Climate Change: Donald Trump's Plan to Quit Paris Agreement Will Push China and Europe Together

China energy
Workers walk past solar panels in Jimo, Shandong Province, China, April 21, 2016. China plans to invest billions in renewable energy. Reuters

On Thursday and Friday the Paris agreement on climate change will come to the fore once more when Brussels will host a China-EU summit.

The important meeting will focus on bilateral political and economic relations, with climate change high on the agenda.

Both parties want to issue a strong statement in support of Paris. It is especially important after last weekend's G7 failed to issue such a unanimous declaration, and more so given the reports that U.S. President Donald Trump plans to push ahead with his promise to pull Washington's support for the deal.

Other key items on the table are mobility and migration, foreign policy cooperation, and an ongoing human rights dialogue between Brussels and Beijing. There will also be preparatory talks for the G20 summit, to be held in July in Germany.

It is global warming, however, that could be the source of the most fruitful bilateral dialogue, and leaders will be assessing the implementation of the 2015 EU-China climate change declaration. Under this, agreed shortly before the Paris deal was concluded, both parties agreed to cooperate on developing a cost-effective low carbon economy.

Collectively, the EU and China account for around one third of global greenhouse emissions (which grows to one half when the United States is added into the picture). And the 2015 bilateral climate change declaration was one of the key drivers, along with U.S. diplomacy under former President Barack Obama, of the Paris deal.

The reason why EU-China discussions on climate change are so cooperative is that, fundamentally, both share a vision of a prosperous, energy-secure future in a stable climate and recognize the need for bilateral collaboration on this agenda. Their 2015 agreement, for instance, agreed to intensify cooperation in carbon markets, low-carbon cities, greenhouse gas emissions from the aviation and maritime industries and hydrofluorocarbons.

With appropriate vision, both sets of leaders recognize they can gain by accelerating the transition to a low carbon future and bolstering economic growth at a time of uncertainty about the global economy. And this collaboration looks set to only deepen in coming year, with Beijing's plans to establish a nationwide emissions trading system by 2020.

China's planned investment in the green economy is staggering. For example, China has earmarked around $257 billion to spend on renewable energy and around $489 billion for "smart grids," as well as not to mention the $219 billion committed to tackling chronic air pollution.

This investment is buttressed by Beijing's policy commitments on the climate, clean air and energy agendas. In recent Five Year Plans China has aimed to change the country's development model from low-grade labour-intensive manufacturing toward a greater emphasis on services and innovation.

For instance, China has expressed ambition of achieving up to a 45 percent reduction in the carbon intensity of GDP, a mammoth ambition that may be impossible to fully realize. Another signal of the seriousness of Beijing's climate ambitions is the fact that it is using the experience of local pilot trading schemes to inform development of its future national model. Here, Beijing is proving open and willing to learn from Europe's experience in this area, while adapting its models for China's domestic circumstances.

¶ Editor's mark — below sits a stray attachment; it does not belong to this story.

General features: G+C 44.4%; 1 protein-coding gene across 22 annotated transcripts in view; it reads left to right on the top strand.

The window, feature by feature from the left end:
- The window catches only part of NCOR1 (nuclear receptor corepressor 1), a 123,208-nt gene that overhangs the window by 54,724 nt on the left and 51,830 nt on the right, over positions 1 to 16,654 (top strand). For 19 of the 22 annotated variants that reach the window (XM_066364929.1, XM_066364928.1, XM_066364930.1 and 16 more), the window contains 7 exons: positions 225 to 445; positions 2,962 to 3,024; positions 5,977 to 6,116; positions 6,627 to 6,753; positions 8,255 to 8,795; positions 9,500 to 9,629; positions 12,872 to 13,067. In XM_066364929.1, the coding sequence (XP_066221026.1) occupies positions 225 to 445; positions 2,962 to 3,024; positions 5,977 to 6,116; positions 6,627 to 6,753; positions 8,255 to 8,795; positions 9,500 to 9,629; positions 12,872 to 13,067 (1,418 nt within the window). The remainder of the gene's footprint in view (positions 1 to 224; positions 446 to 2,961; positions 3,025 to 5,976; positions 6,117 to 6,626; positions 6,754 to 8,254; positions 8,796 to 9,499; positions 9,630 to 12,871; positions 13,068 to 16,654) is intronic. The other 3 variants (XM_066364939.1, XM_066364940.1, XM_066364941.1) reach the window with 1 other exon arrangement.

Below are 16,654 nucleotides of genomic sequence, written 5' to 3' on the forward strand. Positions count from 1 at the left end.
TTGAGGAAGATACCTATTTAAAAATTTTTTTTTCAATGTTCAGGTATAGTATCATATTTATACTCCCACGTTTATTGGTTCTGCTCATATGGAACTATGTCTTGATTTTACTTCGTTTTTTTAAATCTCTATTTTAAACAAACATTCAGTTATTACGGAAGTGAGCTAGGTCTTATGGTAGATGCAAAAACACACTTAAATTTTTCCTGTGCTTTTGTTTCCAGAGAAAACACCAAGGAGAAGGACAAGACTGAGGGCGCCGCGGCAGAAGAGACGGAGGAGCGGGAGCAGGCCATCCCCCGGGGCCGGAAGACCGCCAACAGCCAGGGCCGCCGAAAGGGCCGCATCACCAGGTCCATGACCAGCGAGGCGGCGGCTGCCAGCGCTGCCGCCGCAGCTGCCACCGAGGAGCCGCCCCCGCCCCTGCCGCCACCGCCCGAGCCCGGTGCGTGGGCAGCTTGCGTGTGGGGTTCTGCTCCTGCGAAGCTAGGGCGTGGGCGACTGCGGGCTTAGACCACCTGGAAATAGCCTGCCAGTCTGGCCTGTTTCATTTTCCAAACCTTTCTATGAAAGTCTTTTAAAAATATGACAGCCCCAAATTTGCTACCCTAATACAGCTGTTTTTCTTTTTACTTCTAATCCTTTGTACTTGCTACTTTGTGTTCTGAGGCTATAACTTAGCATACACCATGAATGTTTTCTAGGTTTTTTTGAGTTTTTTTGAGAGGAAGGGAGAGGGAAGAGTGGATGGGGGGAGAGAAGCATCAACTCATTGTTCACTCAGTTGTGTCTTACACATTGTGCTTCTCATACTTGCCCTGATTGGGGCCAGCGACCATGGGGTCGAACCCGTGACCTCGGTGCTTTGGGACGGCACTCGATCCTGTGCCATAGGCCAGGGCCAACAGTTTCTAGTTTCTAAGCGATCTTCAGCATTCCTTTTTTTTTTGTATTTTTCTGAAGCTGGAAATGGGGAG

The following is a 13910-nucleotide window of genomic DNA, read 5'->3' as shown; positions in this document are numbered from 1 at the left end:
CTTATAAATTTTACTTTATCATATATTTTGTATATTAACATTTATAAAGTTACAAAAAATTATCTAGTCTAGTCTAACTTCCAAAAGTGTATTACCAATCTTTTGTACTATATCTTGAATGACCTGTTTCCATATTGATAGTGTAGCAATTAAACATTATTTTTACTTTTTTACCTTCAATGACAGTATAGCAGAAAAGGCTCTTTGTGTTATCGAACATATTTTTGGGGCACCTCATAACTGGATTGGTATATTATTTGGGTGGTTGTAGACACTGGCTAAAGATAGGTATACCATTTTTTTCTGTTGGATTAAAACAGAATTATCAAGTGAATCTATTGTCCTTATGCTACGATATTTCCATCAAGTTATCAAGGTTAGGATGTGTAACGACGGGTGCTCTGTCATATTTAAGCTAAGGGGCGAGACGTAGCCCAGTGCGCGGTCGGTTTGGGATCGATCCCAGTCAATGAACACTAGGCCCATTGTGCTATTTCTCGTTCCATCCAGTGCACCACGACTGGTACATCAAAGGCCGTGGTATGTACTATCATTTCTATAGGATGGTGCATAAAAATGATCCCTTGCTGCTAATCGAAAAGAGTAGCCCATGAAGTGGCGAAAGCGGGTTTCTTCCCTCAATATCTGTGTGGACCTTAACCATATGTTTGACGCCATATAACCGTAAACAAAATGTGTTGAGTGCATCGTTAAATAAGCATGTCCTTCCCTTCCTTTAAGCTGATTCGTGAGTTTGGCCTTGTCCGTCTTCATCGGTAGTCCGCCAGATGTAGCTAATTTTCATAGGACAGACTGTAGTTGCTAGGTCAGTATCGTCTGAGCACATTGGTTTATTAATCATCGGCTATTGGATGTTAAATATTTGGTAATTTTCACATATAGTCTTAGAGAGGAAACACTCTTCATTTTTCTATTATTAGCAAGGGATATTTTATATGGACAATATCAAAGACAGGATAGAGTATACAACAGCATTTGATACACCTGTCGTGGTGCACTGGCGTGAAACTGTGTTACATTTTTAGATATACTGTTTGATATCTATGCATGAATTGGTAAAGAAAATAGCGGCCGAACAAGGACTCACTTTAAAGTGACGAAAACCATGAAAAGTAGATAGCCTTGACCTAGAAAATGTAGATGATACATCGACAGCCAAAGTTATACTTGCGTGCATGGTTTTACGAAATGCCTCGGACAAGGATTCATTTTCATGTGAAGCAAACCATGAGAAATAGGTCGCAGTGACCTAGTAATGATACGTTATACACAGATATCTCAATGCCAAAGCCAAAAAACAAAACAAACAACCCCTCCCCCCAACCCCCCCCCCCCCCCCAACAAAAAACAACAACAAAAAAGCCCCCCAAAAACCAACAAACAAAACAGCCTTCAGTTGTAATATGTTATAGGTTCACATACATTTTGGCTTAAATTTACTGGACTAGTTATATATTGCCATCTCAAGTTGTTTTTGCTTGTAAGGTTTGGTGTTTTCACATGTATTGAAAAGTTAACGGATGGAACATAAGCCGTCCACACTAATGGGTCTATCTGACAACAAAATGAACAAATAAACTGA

Europe has clear strengths in area that China (now the world's largest emitter of greenhouse gases) needs here. As the latter continues on a trajectory to become the world's largest economy, there are substantial commercial opportunities for EU-based businesses.

European technology and science firms are leaders on much of this clean technology agenda. For instance, as the United Kingdom renews its own energy infrastructure, the opportunities for its companies in China are enormous.

Importantly, this collaboration will not just be one-way traffic. China is already the world's largest manufacturer and user of solar panels and the largest investor in renewable energy, and it is increasingly possible that technology transfer will be a two-way process.

There is still a way to go before China has a fully fledged carbon market, and both parties have yet to develop new low carbon standards in key industrial sectors. However, the direction of travel is clear: cooperation could build low carbon industries in a range of sectors, and also align Europe more closely with the world's future largest economy.

In this context, it is important for Europe, a key architect of the Kyoto Protocol before the Paris agreement, to continue to lead the fight against climate change. EU heads of state have signed up to a deal that aims for a 40 percent cut in greenhouse gases by 2030 compared to 1990 levels. Some EU countries, including Germany, are potentially willing to go further than the 40 percent figure.

Critics of Europe's current position are not just the obvious suspects like environmental groups. The European Trade Union Confederation has asserted the EU targets need to be higher to reap the full economic benefits, including jobs, of a cutting-edge, clean energy economy.

With the Paris agreement back in the headlines, it is clear that both the EU and China have much to gain from a deeper partnership on climate change, but the window of opportunity to collaborate may not remain open indefinitely. Now is thus the time to intensify cooperation to bolster growth, and redefine the landscape of the 21st century clean energy economy.

Andrew Hammond is an associate at LSE IDEAS at the London School of Economics.